Affect: The Virtual Force of Policing (Taiwan)

Research output: Chapter in Book/Report/Conference proceedingChapter

Abstract

The disconcerting story narrated by Jeffrey Martin about his early interactions with a high-ranking law enforcement official in Taiwan reveals a method of intimidation used to inculcate a lesson: the ethnographer experiences fear at the same time as he learns how social control works. Policing, he is made to understand, operates not only through the use of physical force but also via the resort to immaterial power. The interaction between the official and the ethnographer can thus be assimilated to a literal incorporation of empirical knowledge: it is through his body that the researcher profoundly grasps the cultural meaning of this idiosyncratic form of policing.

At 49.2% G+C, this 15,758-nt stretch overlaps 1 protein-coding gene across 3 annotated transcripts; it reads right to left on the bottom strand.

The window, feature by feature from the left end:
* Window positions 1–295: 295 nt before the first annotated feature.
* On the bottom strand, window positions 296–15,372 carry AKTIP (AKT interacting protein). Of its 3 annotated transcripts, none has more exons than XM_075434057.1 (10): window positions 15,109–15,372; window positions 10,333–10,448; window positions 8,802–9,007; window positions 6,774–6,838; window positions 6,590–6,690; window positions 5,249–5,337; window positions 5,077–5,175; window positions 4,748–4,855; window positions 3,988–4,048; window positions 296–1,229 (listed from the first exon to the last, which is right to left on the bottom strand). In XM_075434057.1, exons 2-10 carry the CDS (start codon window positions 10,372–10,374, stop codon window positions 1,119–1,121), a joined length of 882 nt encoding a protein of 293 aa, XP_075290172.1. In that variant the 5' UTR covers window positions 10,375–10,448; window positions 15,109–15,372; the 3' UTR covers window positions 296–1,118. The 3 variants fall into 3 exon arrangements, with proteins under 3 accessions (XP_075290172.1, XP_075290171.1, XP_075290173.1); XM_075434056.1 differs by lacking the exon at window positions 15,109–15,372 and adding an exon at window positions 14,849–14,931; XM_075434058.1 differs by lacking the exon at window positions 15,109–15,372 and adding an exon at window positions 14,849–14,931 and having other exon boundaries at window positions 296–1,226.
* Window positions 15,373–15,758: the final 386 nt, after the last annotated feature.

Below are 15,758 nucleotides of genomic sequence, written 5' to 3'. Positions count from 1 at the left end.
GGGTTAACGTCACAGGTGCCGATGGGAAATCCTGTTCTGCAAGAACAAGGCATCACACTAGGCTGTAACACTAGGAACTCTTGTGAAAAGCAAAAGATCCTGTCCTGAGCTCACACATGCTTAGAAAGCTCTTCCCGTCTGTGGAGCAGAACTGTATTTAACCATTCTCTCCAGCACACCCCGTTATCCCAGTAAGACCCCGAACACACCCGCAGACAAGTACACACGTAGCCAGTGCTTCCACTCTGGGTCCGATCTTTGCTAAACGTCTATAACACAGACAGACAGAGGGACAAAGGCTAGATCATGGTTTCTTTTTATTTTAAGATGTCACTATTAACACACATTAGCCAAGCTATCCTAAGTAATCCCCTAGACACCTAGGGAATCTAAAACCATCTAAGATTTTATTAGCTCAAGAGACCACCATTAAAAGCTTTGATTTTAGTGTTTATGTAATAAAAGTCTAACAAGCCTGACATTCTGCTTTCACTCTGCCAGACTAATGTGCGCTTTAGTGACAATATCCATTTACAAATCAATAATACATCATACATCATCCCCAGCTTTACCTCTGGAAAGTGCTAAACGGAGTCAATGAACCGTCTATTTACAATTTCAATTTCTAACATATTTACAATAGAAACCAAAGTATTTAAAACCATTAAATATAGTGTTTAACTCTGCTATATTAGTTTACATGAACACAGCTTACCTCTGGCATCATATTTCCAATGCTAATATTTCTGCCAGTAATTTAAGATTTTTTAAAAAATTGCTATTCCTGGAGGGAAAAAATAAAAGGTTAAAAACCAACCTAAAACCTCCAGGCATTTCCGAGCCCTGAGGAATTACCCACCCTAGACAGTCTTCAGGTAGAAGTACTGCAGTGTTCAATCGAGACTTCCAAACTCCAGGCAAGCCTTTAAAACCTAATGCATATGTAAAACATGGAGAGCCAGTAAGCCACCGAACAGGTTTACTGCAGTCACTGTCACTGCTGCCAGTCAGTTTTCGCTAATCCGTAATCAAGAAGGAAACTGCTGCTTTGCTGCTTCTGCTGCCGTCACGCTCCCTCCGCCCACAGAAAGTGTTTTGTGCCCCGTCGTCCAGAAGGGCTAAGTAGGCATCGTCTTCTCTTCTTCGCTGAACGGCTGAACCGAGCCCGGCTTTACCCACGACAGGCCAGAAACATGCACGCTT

Original languageEnglish (US)
Title of host publicationWriting the World of Policing
Subtitle of host publicationThe Difference Ethnography Makes
EditorsDidier Fassin
PublisherUniversity of Chicago Press
Pages91-110
ISBN (Electronic)9780226497785
ISBN (Print)9780226497648, 9780226497501
DOIs
StatePublished - 2017

Keywords

  • ethnography
  • policing
  • Taiwan
  • power
  • intimidation

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  • Cite this

    Martin, J. T. (2017). Affect: The Virtual Force of Policing (Taiwan). In D. Fassin (Ed.), Writing the World of Policing: The Difference Ethnography Makes (pp. 91-110). University of Chicago Press. https://doi.org/10.7208/chicago/9780226497785.003.0005